The picturesque Kilkenny track is annually bustling and thriving on the third Thursday of January as the Goffs-sponsored Grade A contest attracts some of the better staying chasers in the country for the €80,000 race, which can often unleash a strong candidate for the Irish or English Grand National.
Willie Mullins is looking for a fifth win in the race at his local track and his Bishopsfurze was disputing favouritism with John Halley's Outlaw Pete and the Terence O'Brien-trained Glenquest earlier in the week.
However, a trainer with aspirations to land another big handicap success is trainer Paul Nolan who appears to have striking claims with the unexposed Sweeney Tunes.
The seven-year-old, who also holds an entry for the Leopardstown Chase on Saturday, was given the green light to head to Gowran Park tomorrow with "a lovely racing weight" of 10st6lbs, according to his Wexford-based trainer.
"The plan is for him to go. He's a lovely horse who was very impressive when he won at Thurles on his first start for us and we gave him a big chance at Punchestown the next day in a good race," Nolan told the Herald.
"He really disappointed us that day, however, as he looked like he was going to come and give them all a tough race but he dropped out.
"However, he was lame the next day and had a problem behind, which we have now sorted but that is why he hasn't run since November. He worked well last week and again on Monday and he's in really good form so we are hoping he will run a big race."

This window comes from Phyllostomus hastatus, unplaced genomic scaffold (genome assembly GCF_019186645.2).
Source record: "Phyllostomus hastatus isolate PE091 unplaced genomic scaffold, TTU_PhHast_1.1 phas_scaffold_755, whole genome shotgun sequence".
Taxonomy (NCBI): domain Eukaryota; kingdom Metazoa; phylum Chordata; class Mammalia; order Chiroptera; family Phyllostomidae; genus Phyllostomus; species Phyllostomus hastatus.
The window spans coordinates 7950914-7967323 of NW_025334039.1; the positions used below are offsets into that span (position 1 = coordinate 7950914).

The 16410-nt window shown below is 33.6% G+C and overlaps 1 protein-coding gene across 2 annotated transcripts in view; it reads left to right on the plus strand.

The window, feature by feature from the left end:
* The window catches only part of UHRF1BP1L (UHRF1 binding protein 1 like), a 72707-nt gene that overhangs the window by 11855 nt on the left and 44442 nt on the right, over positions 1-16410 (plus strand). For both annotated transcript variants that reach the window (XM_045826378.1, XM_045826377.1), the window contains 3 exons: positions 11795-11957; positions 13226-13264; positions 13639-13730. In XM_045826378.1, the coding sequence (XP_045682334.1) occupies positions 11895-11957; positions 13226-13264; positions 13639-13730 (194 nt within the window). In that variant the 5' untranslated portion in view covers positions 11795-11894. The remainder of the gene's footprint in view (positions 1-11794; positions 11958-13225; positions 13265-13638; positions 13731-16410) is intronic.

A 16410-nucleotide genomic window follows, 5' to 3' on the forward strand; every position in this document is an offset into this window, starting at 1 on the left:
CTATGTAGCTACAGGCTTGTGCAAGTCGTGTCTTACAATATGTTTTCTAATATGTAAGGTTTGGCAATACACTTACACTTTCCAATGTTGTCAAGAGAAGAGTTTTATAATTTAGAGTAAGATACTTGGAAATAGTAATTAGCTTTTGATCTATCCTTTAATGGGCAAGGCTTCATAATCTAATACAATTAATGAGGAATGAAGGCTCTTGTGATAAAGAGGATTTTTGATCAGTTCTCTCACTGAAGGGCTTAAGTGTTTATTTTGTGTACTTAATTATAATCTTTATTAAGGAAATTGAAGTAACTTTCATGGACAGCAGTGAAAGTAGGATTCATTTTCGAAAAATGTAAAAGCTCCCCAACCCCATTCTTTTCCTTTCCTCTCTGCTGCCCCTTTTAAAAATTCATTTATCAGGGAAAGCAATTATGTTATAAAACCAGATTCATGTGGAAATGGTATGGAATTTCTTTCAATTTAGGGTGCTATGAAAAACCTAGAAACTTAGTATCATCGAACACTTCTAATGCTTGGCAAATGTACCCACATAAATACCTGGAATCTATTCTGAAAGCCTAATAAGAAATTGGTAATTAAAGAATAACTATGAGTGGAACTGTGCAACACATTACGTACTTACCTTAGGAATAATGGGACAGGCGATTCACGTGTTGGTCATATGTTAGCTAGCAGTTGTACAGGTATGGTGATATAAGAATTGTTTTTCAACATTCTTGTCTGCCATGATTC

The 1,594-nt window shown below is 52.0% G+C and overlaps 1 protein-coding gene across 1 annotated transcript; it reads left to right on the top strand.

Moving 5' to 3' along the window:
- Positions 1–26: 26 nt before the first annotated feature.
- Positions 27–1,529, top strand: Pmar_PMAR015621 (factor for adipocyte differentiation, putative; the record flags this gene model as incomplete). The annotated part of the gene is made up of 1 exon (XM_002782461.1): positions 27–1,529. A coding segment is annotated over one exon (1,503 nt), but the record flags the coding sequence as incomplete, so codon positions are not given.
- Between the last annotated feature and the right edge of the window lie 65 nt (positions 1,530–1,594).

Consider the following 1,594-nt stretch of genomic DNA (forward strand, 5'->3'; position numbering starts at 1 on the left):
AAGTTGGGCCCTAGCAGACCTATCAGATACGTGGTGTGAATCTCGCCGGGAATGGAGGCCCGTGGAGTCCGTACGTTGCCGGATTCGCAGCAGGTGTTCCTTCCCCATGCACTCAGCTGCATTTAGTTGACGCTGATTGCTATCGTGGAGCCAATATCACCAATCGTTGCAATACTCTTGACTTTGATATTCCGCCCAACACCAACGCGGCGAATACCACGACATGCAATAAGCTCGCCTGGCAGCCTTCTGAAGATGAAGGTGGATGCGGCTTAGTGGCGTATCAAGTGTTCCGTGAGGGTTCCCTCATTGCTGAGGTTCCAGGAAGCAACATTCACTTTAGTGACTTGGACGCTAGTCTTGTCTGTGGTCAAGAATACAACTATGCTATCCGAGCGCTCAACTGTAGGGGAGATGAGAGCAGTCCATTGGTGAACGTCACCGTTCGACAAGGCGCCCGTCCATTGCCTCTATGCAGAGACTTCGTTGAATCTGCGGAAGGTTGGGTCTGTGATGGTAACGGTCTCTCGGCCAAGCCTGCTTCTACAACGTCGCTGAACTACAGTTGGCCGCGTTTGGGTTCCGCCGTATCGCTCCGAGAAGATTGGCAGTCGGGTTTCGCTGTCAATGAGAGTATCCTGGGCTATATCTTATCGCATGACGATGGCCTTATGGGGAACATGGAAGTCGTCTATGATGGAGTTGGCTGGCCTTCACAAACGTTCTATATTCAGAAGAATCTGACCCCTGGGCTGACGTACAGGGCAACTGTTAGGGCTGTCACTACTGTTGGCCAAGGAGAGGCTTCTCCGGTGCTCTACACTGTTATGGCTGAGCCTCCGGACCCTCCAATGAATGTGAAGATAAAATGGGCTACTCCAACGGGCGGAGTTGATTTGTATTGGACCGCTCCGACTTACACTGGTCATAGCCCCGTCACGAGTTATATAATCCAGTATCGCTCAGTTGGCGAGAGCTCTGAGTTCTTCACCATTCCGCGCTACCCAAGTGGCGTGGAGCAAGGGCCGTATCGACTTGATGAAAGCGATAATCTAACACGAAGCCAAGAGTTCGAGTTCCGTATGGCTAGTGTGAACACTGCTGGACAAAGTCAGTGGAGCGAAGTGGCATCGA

Sweeney Tunes' owners Gigginstown House Stud won the race with Siegemaster in 2011 and must rely on just the one runner, with other entries Tofino Bay - a winner at Naas last weekend - and Panther Claw set to go for the Grand National Trial at Punchestown instead.
Sweeney Tunes certainly looks a progressive type and if he handles the surroundings of his first handicap without behind overly fazed he could run a big race at 16/1.
Last year's runner-up, Tullintain, will race off just a two pound higher mark than last time when he was no match for winner On His Own, but still looks well treated by the handicapper after a good effort at Limerick on nearly unraceable ground over Christmas.
Robert Tyner said: "He was unlucky. Jim Dreaper's horse fell and interfered badly with us, otherwise we would have won. Mind, if he hadn't have fallen, we'd still only have been second!
"He seems to go through the heavy ground well enough so that won't be a problem."